Why are travel books so immensely boring? How can a writer in good consciousness take one of the most exciting things that a human being can do and turn it into an expensive substitute for Ambien?
My suspicion is that all travel authors start out writing text books and then get promoted. Who else could turn in 3000 words on the “big historical buildings that form the town’s central plaza?” Look I did it in 9 words and all ready you’re thinking about turning the page. HOLY GRAVY BATMAN THERE HAS TO BE SOMETHING BETTER!
And there is. I found it in South Africa. But don’t worry; you can get it here, too.
First here’s the all important legal disclaimer:
If you are one of those people who wants to read all the gory details about old churches and old buildings. Or who must know how the locals lived before the Ice Age. Or who can’t exist without a guided bus tour (complete with all you can eat “local” buffet lunch and two daily shopping stops) more power to you. There are thousands of travel books you’ll love.
For the rest of us, there’s Anthony Bourdain.
Sure he’s a famous chef with a popular TV show. But he also an adventurer who writes great travel books.
His newest book, “No Reservations: Around the World on an Empty Stomach” is available locally in hard back for $34.95 MSRP.
Glorious full color pictures of locals cooking, eating, drinking and having fun. The obligatory shots of Tony and his crew having fun, enjoying life and contemplating the immense variety of experiences our world has to offer.
No MBA University writing here. Just short, emotive prose that tells you about a place without making you grab for a Red Bull.
And he tells it like he feels it is.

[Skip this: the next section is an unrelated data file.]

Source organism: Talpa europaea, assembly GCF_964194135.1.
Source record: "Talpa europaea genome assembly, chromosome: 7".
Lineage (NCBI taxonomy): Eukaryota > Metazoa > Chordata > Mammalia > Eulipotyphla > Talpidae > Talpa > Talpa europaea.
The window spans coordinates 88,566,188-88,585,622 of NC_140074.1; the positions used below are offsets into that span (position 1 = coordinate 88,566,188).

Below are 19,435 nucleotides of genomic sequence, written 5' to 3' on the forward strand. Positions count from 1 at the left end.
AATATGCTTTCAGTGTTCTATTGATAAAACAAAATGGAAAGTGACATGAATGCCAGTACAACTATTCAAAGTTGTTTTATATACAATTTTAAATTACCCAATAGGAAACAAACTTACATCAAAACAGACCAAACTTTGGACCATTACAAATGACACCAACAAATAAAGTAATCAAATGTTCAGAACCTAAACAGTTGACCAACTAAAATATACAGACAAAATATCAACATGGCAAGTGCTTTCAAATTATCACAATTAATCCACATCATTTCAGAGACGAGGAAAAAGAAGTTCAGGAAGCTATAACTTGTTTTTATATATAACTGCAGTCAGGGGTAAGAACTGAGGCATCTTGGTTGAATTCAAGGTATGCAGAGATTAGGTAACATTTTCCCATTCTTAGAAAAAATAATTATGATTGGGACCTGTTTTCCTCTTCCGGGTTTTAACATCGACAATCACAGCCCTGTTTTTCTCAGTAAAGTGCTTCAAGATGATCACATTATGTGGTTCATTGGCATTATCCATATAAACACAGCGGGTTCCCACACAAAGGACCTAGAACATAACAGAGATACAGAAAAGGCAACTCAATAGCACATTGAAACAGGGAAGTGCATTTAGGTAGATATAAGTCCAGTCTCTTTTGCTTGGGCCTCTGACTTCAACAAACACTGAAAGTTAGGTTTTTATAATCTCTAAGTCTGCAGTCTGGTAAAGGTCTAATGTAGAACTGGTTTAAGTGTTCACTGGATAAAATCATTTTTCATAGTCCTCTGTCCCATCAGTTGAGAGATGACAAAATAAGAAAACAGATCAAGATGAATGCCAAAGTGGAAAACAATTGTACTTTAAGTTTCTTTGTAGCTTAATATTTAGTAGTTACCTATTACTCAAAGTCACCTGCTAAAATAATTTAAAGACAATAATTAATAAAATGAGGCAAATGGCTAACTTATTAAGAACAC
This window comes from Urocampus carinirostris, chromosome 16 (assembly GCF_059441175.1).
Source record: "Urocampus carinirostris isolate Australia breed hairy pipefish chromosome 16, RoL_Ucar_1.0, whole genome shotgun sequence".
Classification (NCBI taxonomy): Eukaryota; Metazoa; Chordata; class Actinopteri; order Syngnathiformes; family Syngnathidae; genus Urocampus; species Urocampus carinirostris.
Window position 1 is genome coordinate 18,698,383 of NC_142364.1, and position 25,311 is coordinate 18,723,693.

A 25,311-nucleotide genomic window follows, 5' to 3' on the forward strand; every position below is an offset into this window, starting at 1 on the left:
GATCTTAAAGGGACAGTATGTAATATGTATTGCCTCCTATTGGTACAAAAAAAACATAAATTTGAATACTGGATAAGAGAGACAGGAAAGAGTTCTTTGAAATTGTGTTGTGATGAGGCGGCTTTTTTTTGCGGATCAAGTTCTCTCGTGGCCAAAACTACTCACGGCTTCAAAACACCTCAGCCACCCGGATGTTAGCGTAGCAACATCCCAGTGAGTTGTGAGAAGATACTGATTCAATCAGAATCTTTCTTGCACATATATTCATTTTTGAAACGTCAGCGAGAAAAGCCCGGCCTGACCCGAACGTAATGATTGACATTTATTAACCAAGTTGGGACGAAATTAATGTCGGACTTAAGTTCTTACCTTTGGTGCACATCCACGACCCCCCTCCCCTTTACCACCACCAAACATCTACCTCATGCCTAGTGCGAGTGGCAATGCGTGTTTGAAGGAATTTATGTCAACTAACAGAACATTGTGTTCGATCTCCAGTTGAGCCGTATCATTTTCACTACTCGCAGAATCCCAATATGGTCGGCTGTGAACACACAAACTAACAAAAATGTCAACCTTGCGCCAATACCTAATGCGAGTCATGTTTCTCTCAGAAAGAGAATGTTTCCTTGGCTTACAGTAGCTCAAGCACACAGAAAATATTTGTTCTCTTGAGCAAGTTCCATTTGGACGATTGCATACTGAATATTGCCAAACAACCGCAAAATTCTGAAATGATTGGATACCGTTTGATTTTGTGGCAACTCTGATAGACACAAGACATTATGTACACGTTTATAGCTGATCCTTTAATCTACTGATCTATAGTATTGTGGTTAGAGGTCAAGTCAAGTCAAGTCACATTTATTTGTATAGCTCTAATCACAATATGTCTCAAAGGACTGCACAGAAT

“Sweden: a nice place where nothing bad happens. And nothing especially good, either.”
“Being a cook is like being in the mafia: once in, never out. Which as it turns out, is a beautiful thing.”
“In Uzbekistan, you can get anything you want to eat – as long as what you want is kebab or plov.”
His Las Vegas chapter includes bikers, showgirls, dwarfs and a visit to the Neon Sign Graveyard. He calls it his tribute to Hunter S. Thompson. In Africa you’ll visit a native Ashanti Village. Then eat warthog (delicious) with Kalahari Bushman in Namibia.
One of my favorite chapters was “Bathrooms Around The World. Including entries and photos of both the best and worst.
Plus advice that would never be found in any other travel book.
- To learn about real local food, always visit the local market. Food will be fast, fresh, cheap and surprisingly good.
- If you’re going to a country with really primitive, filthy bathrooms, start taking your anti-diarrhea medication before you go. Maybe you can do the whole trip without needing to use the facilities.
Ladies and Gentlemen, this is the kind of practical advice that we adventurous world travelers need.
Bourdain is definitely not your father’s travel guide. And it isn’t your kid’s guide either. There’s a lot of alcohol, some drugs and other “adult activities.” However, it isn’t the X-Rated Guide To Amsterdam’s Red Light District, either.
My South African paperback has 288 pages and cost $214 Rand which works out to about 25 USA bucks.
Bourdain’s written several books. In addition to “No Reservations” I can also recommend “A Cook’s Tour,” “The Nasty Bits,” and of course the book that made him famous, “Kitchen Confidential.” All provide outstanding insights into food, travel and living a full, adventure filled life.